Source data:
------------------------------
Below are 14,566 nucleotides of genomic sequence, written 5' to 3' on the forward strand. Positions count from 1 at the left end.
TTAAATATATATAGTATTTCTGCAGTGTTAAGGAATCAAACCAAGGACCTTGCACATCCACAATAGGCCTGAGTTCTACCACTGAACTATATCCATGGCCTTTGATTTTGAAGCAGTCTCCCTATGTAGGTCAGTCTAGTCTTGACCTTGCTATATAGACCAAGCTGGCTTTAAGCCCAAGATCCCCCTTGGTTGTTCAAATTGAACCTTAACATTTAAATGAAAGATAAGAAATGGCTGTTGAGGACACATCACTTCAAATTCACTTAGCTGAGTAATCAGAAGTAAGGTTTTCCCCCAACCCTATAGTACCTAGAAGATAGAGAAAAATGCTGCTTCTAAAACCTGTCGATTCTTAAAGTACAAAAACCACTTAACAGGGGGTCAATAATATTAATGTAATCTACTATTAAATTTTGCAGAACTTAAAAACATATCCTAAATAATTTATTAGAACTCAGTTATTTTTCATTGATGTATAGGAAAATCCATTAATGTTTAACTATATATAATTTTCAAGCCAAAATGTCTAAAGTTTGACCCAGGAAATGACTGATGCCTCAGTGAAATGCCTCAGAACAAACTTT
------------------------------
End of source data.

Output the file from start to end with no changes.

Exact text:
Below are 14,566 nucleotides of genomic sequence, written 5' to 3' on the forward strand. Positions count from 1 at the left end.
TTAAATATATATAGTATTTCTGCAGTGTTAAGGAATCAAACCAAGGACCTTGCACATCCACAATAGGCCTGAGTTCTACCACTGAACTATATCCATGGCCTTTGATTTTGAAGCAGTCTCCCTATGTAGGTCAGTCTAGTCTTGACCTTGCTATATAGACCAAGCTGGCTTTAAGCCCAAGATCCCCCTTGGTTGTTCAAATTGAACCTTAACATTTAAATGAAAGATAAGAAATGGCTGTTGAGGACACATCACTTCAAATTCACTTAGCTGAGTAATCAGAAGTAAGGTTTTCCCCCAACCCTATAGTACCTAGAAGATAGAGAAAAATGCTGCTTCTAAAACCTGTCGATTCTTAAAGTACAAAAACCACTTAACAGGGGGTCAATAATATTAATGTAATCTACTATTAAATTTTGCAGAACTTAAAAACATATCCTAAATAATTTATTAGAACTCAGTTATTTTTCATTGATGTATAGGAAAATCCATTAATGTTTAACTATATATAATTTTCAAGCCAAAATGTCTAAAGTTTGACCCAGGAAATGACTGATGCCTCAGTGAAATGCCTCAGAACAAACTTT